HONG KONG (Reuters) - Hong Kong and Singapore are seeking to snare a bigger share of the $540 trillion global derivatives business, taking advantage of tough new UK and European banking rules and uncertainty created by Britain’s plans to leave the European Union.
Over the past five months, regulators from the two Asian financial centres have been separately holding talks with the Asia Securities Industry and Financial Markets Association (ASIFMA), which represents global lenders in Asia, five people with direct knowledge of the matter told Reuters.
At the centre of the discussions is what kind of regulatory changes would be needed in Hong Kong and Singapore to get more banks to book their derivatives business in one of the two places.
If the Hong Kong Monetary Authority (HKMA) and the Monetary Authority of Singapore (MAS) are successful, they could lure billions of dollars of banking business and eventually create what could amount to thousands of jobs in Asia.
These derivatives would include products such as interest rate swaps or foreign exchange derivatives, which allow companies and investors to hedge their exposure to interest rate rises and currency swings.
Asia has traditionally accounted for less than 10 percent of the global over-the-counter derivatives market, according to Bank for International Settlements data.
Global banks have typically held the majority of Asia-related trades on their European balance sheets, with London being a major booking centre for such deals. This has allowed them to gain economies of scale by aggregating their capital and infrastructure in one or two locations, while London also has a deep talent pool of employees with expertise in managing and processing the trading book.
During the past three years, though, many banks have begun to review their Asia trade booking arrangements because of new U.K. and European rules that have made Britain less attractive as a global hub for Asian risk.
Brexit has made the situation more urgent by prompting many banks to move some of their operations, including trading books, out of London. This has sparked broader internal discussions over whether more of the London book holding Asia trades should also be moved to Asian financial centres, the sources said.
In a statement, HSBC said it would support clients as they pursued opportunities in Asia: “Hong Kong is one of the world’s leading financial centres and continues to be at the heart of HSBC’s growth plans.”
UBS, Standard Chartered and Credit Suisse declined to comment.
Booking derivatives trades in Hong Kong and Singapore is currently expensive for global banks because they are not yet allowed by the HKMA and the MAS to use their own internal risk-management models, which typically allow banks to hold less capital against such trades than standard models used by regulators.
Now, though, regulators are considering approving these internal capital calculation models.
For Hong Kong and Singapore, grabbing a much larger chunk of the global derivatives market would promote their status as global financial centres by helping them diversify away from asset management and offering them other benefits, according to one of the sources.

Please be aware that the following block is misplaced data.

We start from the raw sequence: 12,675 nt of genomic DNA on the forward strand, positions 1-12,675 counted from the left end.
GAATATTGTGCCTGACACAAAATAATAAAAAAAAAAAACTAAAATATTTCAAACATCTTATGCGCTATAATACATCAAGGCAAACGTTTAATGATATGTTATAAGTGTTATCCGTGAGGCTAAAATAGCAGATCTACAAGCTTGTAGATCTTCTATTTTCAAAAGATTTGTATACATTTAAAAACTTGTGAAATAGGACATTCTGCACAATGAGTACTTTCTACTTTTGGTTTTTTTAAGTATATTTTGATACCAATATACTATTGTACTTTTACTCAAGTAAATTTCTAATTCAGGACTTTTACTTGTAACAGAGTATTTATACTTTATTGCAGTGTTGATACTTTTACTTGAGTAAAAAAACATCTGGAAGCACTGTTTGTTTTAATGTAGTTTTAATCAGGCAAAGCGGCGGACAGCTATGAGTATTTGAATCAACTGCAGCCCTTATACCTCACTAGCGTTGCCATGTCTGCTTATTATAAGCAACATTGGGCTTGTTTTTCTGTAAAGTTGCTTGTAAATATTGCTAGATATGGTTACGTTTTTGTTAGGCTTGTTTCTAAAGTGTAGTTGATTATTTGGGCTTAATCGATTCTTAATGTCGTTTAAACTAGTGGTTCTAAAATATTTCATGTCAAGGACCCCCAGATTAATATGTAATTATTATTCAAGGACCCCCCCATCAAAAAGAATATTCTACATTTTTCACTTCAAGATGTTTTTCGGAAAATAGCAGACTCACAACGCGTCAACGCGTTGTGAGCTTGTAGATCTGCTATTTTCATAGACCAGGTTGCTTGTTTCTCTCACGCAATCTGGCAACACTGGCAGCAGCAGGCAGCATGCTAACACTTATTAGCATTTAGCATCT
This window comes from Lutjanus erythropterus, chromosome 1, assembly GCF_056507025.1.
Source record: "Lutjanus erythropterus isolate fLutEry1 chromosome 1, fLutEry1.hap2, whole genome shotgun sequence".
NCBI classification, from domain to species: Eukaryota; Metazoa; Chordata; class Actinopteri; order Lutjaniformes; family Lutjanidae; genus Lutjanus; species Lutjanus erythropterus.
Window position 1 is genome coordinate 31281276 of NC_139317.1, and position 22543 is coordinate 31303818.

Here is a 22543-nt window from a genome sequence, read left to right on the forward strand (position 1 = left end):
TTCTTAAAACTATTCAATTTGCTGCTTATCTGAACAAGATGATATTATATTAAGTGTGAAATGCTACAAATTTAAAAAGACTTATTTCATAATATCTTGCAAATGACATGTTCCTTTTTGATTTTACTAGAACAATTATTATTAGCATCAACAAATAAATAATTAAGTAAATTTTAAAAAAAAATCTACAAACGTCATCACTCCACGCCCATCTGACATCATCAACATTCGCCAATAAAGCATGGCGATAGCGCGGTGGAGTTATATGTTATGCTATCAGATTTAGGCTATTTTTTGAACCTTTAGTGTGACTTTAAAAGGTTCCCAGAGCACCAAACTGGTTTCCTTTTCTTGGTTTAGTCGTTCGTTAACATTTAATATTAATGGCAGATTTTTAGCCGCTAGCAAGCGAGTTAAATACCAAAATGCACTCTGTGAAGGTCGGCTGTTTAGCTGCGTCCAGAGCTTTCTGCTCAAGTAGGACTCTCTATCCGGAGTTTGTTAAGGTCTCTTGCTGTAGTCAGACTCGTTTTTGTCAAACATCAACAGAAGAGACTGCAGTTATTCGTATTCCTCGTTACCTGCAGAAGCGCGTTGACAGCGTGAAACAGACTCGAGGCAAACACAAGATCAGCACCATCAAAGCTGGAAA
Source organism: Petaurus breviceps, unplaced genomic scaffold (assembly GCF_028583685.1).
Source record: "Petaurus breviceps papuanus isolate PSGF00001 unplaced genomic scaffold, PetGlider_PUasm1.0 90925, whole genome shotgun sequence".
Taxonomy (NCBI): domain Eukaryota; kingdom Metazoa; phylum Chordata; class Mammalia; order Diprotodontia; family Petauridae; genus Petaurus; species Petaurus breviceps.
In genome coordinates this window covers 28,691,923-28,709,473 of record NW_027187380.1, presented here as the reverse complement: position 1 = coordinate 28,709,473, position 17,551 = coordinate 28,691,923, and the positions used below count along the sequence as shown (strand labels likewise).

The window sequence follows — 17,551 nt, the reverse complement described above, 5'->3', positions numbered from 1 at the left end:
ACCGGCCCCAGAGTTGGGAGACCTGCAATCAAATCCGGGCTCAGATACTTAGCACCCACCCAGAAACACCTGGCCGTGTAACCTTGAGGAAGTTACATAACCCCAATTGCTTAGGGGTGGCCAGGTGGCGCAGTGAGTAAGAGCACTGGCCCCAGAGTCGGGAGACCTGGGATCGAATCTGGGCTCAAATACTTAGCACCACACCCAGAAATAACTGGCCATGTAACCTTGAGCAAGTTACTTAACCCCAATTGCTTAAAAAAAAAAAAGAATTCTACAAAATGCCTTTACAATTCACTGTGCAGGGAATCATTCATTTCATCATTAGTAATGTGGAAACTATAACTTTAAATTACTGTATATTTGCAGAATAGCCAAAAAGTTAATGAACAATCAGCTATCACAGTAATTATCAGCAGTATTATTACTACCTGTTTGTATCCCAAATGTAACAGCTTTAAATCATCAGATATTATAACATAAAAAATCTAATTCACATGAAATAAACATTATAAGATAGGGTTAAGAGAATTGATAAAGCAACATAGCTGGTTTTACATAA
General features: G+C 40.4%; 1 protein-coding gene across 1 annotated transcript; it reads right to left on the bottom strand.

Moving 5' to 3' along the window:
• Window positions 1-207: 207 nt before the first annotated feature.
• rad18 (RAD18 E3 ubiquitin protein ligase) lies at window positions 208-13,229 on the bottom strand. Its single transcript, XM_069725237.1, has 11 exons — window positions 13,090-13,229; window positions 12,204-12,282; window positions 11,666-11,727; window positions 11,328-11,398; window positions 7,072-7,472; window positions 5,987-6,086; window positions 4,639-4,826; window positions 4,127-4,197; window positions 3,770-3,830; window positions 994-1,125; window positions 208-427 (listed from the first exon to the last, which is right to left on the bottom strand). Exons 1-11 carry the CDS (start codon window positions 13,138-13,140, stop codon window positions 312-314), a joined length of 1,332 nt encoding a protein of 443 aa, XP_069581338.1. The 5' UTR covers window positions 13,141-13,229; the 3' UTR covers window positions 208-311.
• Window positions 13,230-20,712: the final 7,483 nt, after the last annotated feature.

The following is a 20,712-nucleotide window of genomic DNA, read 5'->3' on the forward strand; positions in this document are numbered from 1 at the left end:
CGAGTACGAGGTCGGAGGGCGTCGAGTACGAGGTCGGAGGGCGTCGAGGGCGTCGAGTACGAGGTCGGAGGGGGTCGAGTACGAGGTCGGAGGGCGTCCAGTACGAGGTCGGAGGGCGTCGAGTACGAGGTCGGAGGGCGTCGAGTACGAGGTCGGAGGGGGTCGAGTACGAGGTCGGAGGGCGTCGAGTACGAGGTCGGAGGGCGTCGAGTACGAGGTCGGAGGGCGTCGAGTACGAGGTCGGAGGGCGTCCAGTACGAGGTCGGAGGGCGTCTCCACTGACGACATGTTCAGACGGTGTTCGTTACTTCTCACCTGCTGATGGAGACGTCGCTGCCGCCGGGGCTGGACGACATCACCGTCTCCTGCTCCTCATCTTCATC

These would include boosting demand for consultancy and IT services, and potentially boosting fees for local clearing houses that sit in between trades to guarantee payment.
But it would also increase the overall level of financial risk, potentially leaving the authorities on the hook in the event a bank gets into trouble.
“The HKMA has been in discussion with ASIFMA and its member institutions to explain the HKMA’s supervisory policies and processes with regard to the establishment of a derivatives hub in Hong Kong,” a spokeswoman for the HKMA said in a statement.
Adding: “The HKMA welcomes banks to establish a derivatives hub in Hong Kong on the understanding that the risks associated with the activity will be properly managed.”
The MAS said in a statement that banks were looking to book more financial activity in Singapore due to the rapid growth of Asian markets and client preferences, among other reasons.
“In order to meet MAS’ validation standards for the use of more advanced approaches in capital computation, [financial institutions] must demonstrate that they have robust risk management systems and processes to measure and validate the accuracy and consistency of all relevant risk components,” the statement added.
A spokeswoman for ASIFMA declined to comment.
The MAS and HKMA are not working together on their separate initiatives.
The HKMA is increasing staff with the technical expertise necessary to handle the model approval process, and may also hire external professional advisors if necessary. It is also planning to issue some guidance to banks on the matter, according to two of the sources.
The regulator is also reviewing section 87 of the Hong Kong Banking Ordinance, which currently limits banks’ ability to hold large amounts of equity derivatives exposure in the city.
Banks will have to demonstrate that they will not only book the trades in Hong Kong, but also have risk management and back office staff on the ground in the city too, the people added.
Reporting by Michelle Price; additional reporting by Anshuman Daga in Singapore; Editing by Martin Howell